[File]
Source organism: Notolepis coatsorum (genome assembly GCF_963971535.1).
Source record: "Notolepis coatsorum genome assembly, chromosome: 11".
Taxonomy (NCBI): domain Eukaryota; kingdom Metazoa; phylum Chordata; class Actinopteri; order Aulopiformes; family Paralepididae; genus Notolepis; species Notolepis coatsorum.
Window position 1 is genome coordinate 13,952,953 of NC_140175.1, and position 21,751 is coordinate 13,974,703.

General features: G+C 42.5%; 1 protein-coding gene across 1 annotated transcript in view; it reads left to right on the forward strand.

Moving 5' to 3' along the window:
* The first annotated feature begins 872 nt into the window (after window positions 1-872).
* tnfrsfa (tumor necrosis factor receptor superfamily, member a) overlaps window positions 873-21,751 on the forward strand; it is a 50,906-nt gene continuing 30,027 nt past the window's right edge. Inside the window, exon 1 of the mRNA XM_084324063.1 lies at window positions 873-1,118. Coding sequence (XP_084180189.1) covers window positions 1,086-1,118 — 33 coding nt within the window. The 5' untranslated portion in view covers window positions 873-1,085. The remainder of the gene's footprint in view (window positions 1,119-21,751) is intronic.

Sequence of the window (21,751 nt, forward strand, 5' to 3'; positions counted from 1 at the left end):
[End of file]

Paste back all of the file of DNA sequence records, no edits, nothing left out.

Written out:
Source organism: Notolepis coatsorum (genome assembly GCF_963971535.1).
Source record: "Notolepis coatsorum genome assembly, chromosome: 11".
Taxonomy (NCBI): domain Eukaryota; kingdom Metazoa; phylum Chordata; class Actinopteri; order Aulopiformes; family Paralepididae; genus Notolepis; species Notolepis coatsorum.
Window position 1 is genome coordinate 13,952,953 of NC_140175.1, and position 21,751 is coordinate 13,974,703.

General features: G+C 42.5%; 1 protein-coding gene across 1 annotated transcript in view; it reads left to right on the forward strand.

Moving 5' to 3' along the window:
* The first annotated feature begins 872 nt into the window (after window positions 1-872).
* tnfrsfa (tumor necrosis factor receptor superfamily, member a) overlaps window positions 873-21,751 on the forward strand; it is a 50,906-nt gene continuing 30,027 nt past the window's right edge. Inside the window, exon 1 of the mRNA XM_084324063.1 lies at window positions 873-1,118. Coding sequence (XP_084180189.1) covers window positions 1,086-1,118 — 33 coding nt within the window. The 5' untranslated portion in view covers window positions 873-1,085. The remainder of the gene's footprint in view (window positions 1,119-21,751) is intronic.

Sequence of the window (21,751 nt, forward strand, 5' to 3'; positions counted from 1 at the left end):